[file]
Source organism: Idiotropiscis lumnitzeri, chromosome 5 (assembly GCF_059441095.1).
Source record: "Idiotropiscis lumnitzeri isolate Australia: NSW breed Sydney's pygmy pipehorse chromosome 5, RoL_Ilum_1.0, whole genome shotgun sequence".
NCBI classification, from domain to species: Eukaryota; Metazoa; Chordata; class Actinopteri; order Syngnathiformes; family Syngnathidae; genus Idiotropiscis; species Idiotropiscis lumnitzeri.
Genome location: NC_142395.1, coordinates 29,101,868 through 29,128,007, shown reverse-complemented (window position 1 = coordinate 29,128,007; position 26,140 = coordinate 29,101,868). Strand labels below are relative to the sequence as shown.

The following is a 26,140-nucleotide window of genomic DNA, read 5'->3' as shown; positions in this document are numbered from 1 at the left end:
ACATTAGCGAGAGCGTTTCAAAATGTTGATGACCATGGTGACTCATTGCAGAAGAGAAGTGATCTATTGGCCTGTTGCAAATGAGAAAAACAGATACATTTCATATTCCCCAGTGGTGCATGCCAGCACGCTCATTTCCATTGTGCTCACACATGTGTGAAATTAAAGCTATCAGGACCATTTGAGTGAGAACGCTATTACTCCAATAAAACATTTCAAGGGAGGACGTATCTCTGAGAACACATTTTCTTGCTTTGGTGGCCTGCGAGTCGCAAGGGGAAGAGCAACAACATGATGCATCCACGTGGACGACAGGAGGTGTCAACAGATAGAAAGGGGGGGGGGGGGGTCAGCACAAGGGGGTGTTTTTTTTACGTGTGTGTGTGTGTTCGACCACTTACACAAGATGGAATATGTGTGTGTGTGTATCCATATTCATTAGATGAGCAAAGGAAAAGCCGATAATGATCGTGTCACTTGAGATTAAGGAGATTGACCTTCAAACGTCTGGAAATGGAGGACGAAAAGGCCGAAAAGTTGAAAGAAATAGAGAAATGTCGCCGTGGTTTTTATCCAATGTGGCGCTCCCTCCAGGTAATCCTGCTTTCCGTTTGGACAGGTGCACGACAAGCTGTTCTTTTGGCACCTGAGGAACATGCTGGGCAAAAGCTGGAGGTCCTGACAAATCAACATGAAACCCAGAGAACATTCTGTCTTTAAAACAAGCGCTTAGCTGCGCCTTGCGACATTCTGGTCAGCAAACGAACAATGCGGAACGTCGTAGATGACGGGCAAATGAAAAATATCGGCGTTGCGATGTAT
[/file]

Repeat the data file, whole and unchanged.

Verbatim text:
Source organism: Idiotropiscis lumnitzeri, chromosome 5 (assembly GCF_059441095.1).
Source record: "Idiotropiscis lumnitzeri isolate Australia: NSW breed Sydney's pygmy pipehorse chromosome 5, RoL_Ilum_1.0, whole genome shotgun sequence".
NCBI classification, from domain to species: Eukaryota; Metazoa; Chordata; class Actinopteri; order Syngnathiformes; family Syngnathidae; genus Idiotropiscis; species Idiotropiscis lumnitzeri.
Genome location: NC_142395.1, coordinates 29,101,868 through 29,128,007, shown reverse-complemented (window position 1 = coordinate 29,128,007; position 26,140 = coordinate 29,101,868). Strand labels below are relative to the sequence as shown.

The following is a 26,140-nucleotide window of genomic DNA, read 5'->3' as shown; positions in this document are numbered from 1 at the left end:
ACATTAGCGAGAGCGTTTCAAAATGTTGATGACCATGGTGACTCATTGCAGAAGAGAAGTGATCTATTGGCCTGTTGCAAATGAGAAAAACAGATACATTTCATATTCCCCAGTGGTGCATGCCAGCACGCTCATTTCCATTGTGCTCACACATGTGTGAAATTAAAGCTATCAGGACCATTTGAGTGAGAACGCTATTACTCCAATAAAACATTTCAAGGGAGGACGTATCTCTGAGAACACATTTTCTTGCTTTGGTGGCCTGCGAGTCGCAAGGGGAAGAGCAACAACATGATGCATCCACGTGGACGACAGGAGGTGTCAACAGATAGAAAGGGGGGGGGGGGGGTCAGCACAAGGGGGTGTTTTTTTTACGTGTGTGTGTGTGTTCGACCACTTACACAAGATGGAATATGTGTGTGTGTGTATCCATATTCATTAGATGAGCAAAGGAAAAGCCGATAATGATCGTGTCACTTGAGATTAAGGAGATTGACCTTCAAACGTCTGGAAATGGAGGACGAAAAGGCCGAAAAGTTGAAAGAAATAGAGAAATGTCGCCGTGGTTTTTATCCAATGTGGCGCTCCCTCCAGGTAATCCTGCTTTCCGTTTGGACAGGTGCACGACAAGCTGTTCTTTTGGCACCTGAGGAACATGCTGGGCAAAAGCTGGAGGTCCTGACAAATCAACATGAAACCCAGAGAACATTCTGTCTTTAAAACAAGCGCTTAGCTGCGCCTTGCGACATTCTGGTCAGCAAACGAACAATGCGGAACGTCGTAGATGACGGGCAAATGAAAAATATCGGCGTTGCGATGTAT